As for the future, Lopez said he is currently in full-on job search mode with an eye on preparing for the bar exam, as he knows “May will be here before we know it.” He spent his 2L summer with the Texas Attorney General’s Office Child Support Division in downtown San Antonio. “I was able to work in court four days out of the week, working with opposing attorneys, court staff and conducting client interviews,” he said. After the internship, he traveled to Innsbruck, Austria, for St. Mary’s program there, where he took courses on International Human Rights, International Business Transactions and EU Legal Systems. “Essentially, the program is a Study Abroad Program hosted in Innsbruck that features a jurist for the summer course program. It was an amazing opportunity to be able to take courses focused on international law, interacting with Austrian law students and understanding the United States’ role in the global legal community. The Innsbruck Program has been the most valuable experience in shaping my outlook on jurisprudence and bolstering my affinity for the legal profession.”
I also had the opportunity to talk to Campus administrators and one of those professors, David Grenardo, who practiced law in California and Texas before becoming a professor. He explained what’s special about St. Mary’s:
“St. Mary’s Law School is a community where students, although competing against each other academically, support each other and celebrate each other. When our moot court team won the ABA National Moot Court competition, we celebrated them. Our sense of community extends to our alumni, some of whom serve as jurists on the highest courts in Texas. Many of those judges come back to St. Mary’s on a regular basis to talk to our students. Our focus is not on ourselves, but in serving others. Our specialty journal, the Scholar, includes a community service requirement for its students, which is unique to most law reviews and journals. We are fortunate that many of our students enter law school with a deep desire to serve others, and they do so in our clinics, pro bono opportunities, and after they graduate.”
So on the traditional numbers, yes, St. Mary’s is not going to be your choice over the powerhouse University of Texas Law School. Its bar pass rate should improve, its faculty-to-student ratio needs work, and it certainly could improve its job placement numbers. On the other hand, it is very affordable and its sense of mission fits with the students who attend here. As San Antonio’s economy grows, it’s possible some of these students will find their way to big firms and big salaries, or a biotech startup, but for the most part, that’s missing the point. Students come here because a law job in government or public service is success, a step up, and because it helps them serve others.
Just as importantly, St. Mary’s may prove the fallacy of national law school rankings. Most students here would be no better off – and probably much worse off – if they went to a higher-ranked school out of state, took on much more debt and deprived themselves of the golden local connections that could help them establish their careers more readily where they intend to practice.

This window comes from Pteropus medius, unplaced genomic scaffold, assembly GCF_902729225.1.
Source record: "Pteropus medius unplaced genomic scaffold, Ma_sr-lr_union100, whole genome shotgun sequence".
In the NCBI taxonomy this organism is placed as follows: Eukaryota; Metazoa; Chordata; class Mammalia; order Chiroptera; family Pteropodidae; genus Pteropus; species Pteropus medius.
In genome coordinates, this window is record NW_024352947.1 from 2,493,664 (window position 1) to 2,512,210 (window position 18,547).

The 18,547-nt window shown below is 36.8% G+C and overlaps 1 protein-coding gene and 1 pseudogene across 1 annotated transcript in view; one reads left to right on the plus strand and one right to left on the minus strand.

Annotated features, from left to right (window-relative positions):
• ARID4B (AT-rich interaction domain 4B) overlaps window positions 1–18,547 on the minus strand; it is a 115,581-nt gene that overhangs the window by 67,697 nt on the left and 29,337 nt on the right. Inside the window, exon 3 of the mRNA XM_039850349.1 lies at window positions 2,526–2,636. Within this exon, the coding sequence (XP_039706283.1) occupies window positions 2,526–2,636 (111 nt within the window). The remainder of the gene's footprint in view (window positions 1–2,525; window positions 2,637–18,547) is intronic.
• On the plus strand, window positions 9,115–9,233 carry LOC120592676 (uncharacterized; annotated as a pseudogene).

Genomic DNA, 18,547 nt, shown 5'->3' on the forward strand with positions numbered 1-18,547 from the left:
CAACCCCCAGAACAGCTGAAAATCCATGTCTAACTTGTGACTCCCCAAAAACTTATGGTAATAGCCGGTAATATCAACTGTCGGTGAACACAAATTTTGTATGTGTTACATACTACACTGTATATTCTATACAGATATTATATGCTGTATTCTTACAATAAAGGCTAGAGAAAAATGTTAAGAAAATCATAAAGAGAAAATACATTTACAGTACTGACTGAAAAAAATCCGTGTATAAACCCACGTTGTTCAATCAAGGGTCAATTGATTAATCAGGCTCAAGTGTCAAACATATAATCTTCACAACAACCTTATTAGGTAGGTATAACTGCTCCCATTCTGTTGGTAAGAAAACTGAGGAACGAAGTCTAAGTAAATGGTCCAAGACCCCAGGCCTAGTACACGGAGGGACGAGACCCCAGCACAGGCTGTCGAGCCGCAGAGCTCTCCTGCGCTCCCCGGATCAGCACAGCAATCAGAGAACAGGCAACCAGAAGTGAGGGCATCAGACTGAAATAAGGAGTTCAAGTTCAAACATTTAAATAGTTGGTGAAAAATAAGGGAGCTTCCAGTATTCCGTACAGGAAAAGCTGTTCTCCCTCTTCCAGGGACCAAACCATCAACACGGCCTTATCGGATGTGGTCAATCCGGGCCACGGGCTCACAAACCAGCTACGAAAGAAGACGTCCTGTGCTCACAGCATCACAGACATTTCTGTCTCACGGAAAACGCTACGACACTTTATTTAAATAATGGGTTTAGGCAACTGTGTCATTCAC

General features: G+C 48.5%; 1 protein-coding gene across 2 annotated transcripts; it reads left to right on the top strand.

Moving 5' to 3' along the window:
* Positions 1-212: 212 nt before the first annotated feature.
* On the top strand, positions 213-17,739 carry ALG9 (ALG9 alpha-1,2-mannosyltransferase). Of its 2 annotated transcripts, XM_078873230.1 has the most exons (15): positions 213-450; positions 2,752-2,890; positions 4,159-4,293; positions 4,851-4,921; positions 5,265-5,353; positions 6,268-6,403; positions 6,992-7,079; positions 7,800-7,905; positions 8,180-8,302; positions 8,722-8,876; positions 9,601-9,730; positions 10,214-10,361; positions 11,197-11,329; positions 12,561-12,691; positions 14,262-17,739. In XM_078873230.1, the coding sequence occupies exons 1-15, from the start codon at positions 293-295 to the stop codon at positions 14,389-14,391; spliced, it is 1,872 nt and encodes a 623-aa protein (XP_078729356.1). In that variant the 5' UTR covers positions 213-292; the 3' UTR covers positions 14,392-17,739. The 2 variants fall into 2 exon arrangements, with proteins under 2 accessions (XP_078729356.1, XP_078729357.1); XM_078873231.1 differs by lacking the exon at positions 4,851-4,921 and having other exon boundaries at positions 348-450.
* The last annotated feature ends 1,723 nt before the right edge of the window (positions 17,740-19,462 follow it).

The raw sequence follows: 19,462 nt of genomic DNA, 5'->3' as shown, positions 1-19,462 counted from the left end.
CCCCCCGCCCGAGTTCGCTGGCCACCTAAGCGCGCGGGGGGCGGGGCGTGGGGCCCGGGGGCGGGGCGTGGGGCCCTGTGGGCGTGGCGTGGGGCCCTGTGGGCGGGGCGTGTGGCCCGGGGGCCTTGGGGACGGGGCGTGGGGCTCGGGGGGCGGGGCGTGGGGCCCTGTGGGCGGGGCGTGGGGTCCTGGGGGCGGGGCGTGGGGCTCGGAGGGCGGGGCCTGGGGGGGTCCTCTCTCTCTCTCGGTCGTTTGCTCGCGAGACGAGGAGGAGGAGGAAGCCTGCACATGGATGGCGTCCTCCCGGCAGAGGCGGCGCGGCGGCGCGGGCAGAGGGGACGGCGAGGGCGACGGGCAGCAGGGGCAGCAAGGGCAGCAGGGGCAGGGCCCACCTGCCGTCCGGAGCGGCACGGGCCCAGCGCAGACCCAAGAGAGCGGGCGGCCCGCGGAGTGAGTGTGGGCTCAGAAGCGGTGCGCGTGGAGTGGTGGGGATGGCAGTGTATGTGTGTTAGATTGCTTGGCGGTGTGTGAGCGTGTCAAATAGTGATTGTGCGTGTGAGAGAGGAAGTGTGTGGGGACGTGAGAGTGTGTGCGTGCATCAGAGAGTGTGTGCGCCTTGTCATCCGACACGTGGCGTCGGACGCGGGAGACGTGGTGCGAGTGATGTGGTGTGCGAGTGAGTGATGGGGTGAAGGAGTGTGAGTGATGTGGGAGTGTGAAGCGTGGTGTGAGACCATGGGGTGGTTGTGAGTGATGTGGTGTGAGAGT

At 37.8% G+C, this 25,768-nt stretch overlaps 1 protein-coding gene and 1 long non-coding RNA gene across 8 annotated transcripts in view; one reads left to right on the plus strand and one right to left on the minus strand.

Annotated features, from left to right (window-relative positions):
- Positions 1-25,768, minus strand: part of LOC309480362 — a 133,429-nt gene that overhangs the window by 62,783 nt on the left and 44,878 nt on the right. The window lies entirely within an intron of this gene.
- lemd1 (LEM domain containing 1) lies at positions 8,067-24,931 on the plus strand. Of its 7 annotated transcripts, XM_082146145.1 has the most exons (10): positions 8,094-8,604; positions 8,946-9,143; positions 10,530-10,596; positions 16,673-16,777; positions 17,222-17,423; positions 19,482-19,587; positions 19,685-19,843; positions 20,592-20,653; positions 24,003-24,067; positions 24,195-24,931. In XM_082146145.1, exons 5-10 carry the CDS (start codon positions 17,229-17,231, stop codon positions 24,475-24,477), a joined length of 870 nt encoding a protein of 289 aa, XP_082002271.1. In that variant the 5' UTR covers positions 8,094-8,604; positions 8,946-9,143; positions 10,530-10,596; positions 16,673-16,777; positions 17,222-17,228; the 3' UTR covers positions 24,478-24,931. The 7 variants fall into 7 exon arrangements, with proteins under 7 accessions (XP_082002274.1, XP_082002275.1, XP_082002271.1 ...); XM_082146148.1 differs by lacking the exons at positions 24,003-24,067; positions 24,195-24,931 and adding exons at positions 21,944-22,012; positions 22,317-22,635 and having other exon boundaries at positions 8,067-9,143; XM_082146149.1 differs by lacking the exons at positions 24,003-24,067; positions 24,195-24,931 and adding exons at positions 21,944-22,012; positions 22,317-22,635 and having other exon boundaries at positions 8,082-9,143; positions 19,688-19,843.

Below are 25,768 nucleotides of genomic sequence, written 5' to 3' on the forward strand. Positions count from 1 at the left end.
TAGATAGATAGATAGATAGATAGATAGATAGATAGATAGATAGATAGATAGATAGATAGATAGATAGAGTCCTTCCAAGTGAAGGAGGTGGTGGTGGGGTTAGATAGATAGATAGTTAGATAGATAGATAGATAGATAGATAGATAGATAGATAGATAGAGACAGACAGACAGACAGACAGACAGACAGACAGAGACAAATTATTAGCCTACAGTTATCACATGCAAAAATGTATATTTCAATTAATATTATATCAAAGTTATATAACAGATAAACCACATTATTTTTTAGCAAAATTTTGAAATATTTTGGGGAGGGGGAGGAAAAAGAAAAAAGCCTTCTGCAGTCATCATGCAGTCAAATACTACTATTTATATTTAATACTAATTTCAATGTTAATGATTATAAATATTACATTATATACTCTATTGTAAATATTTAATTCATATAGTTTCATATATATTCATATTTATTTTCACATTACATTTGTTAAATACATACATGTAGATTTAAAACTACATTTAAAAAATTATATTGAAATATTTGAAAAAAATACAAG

As Grenardo explained, “The kind of student that is a good fit for St. Mary’s Law School is someone who wants to learn the skills and theory necessary to be a great attorney. The student must also value community and understand that lawyers have a professional responsibility to serve others – and the student must possess a desire to fulfill that responsibility. The student must also be ready to be challenged to become the best lawyer and person they can be.”
Sheppard seconded the school’s important role in South Texas, saying “St. Mary’s Law has served as the pipeline for legal education and the training ground for legal leaders across South Texas since our founding in 1927. St. Mary’s Law has an active alumni network with 9,200 alums, many of whom have made their careers in San Antonio and South Texas. More than 500 St. Mary’s graduates have served as elected or judicial officials and their commitment to justice has built a substantial legacy.”
Among the school’s alumni are a stellar collection of South Texas political and legal heavyweights, including:
Roy Barrera Jr. of Nicholas & Barrera, who was narrowly defeated for state Attorney General after serving as a state court judge; David Berchelmann Jr., former judge and now of counsel at Naman Howell; U.S. Senator John Cornyn; Elma Salinas Ender, the youngest woman and first Hispanic woman to serve as a Texas district court judge; Rose Spector, the first woman elected to the Texas Supreme Court; Stuart Bowen of the Center for Strategic & International Studies and former special inspector general for Iraq Reconstruction; former Pennsylvania Governor Tom Corbett; Laredo mayor Pete Saenz; the late Mario Obledo, a founder of the Mexican American Legal Defense and Educational Fund; Stacey Martinez, the partner-in-charge of the Norton Rose Austin office; and Courtney Rose, co-managing partner of Weil’s Dallas office.
St. Mary’s students do not dream of Big Law. Who knows if they should. What they dream of is a better life for them and their families and doing some good while they’re here. After visiting St. Mary’s, I’m reminded that maybe that’s enough.